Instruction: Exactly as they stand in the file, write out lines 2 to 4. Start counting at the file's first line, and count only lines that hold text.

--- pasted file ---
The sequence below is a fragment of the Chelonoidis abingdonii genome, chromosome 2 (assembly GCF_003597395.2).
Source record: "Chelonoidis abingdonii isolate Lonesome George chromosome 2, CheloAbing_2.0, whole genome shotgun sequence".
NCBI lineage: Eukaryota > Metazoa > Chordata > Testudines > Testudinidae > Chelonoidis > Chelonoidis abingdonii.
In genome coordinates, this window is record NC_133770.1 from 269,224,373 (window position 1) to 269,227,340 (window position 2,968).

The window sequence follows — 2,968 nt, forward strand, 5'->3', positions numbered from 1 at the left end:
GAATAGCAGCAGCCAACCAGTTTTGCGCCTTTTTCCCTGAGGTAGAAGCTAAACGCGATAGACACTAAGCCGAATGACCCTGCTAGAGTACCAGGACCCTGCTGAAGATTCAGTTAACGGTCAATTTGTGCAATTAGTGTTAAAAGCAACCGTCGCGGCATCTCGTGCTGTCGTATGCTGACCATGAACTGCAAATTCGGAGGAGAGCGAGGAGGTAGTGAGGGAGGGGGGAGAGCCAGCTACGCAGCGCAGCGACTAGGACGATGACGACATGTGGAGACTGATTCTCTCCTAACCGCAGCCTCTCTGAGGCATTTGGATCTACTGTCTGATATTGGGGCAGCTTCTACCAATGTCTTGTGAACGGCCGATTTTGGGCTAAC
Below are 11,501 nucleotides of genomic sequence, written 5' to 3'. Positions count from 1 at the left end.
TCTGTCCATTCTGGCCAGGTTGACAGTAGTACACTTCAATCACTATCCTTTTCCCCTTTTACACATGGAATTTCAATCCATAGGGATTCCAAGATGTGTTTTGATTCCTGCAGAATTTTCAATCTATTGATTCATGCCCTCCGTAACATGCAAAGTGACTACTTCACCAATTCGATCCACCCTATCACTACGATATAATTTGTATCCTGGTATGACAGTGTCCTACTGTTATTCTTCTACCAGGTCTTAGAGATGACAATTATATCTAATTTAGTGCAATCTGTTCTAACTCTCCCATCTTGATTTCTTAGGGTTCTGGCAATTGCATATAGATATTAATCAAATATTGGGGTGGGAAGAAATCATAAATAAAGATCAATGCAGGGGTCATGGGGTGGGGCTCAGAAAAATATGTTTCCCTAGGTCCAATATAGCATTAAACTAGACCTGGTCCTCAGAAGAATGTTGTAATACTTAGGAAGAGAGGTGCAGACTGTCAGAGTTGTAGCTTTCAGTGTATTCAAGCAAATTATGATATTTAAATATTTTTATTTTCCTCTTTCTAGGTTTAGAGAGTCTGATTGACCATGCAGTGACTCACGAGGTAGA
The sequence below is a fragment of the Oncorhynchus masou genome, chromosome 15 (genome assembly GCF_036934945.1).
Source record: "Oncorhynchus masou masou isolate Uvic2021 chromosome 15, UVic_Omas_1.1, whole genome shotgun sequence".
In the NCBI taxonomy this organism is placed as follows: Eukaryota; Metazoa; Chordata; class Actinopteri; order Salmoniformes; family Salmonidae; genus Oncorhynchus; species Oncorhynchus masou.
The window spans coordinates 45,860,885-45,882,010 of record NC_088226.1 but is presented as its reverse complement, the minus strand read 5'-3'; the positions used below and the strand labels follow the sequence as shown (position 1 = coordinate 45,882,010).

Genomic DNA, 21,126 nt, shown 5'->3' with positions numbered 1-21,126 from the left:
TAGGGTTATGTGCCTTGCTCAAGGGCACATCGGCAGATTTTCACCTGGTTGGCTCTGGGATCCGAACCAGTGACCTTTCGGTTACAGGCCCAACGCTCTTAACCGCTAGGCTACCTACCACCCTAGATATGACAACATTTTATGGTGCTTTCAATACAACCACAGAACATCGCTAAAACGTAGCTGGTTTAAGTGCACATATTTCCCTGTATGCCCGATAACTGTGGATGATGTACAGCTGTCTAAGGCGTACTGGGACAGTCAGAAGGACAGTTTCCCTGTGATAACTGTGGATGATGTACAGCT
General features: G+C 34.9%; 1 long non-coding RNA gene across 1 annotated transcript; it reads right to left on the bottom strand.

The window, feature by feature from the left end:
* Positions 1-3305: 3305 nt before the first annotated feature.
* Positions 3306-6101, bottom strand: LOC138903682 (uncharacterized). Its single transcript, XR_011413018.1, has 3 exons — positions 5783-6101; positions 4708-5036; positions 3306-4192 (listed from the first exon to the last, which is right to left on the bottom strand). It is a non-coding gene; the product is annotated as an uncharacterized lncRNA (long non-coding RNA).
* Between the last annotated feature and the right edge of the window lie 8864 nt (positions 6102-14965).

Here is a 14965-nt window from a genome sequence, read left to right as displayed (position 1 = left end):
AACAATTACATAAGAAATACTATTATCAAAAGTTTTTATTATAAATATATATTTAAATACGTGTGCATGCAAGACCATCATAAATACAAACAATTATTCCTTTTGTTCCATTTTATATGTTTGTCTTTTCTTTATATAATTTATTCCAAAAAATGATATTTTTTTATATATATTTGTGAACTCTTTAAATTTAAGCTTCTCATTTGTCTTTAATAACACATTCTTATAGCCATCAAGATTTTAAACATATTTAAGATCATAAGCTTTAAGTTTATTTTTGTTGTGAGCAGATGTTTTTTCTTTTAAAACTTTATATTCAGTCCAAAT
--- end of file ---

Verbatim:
Source record: "Chelonoidis abingdonii isolate Lonesome George chromosome 2, CheloAbing_2.0, whole genome shotgun sequence".
NCBI lineage: Eukaryota > Metazoa > Chordata > Testudines > Testudinidae > Chelonoidis > Chelonoidis abingdonii.
In genome coordinates, this window is record NC_133770.1 from 269,224,373 (window position 1) to 269,227,340 (window position 2,968).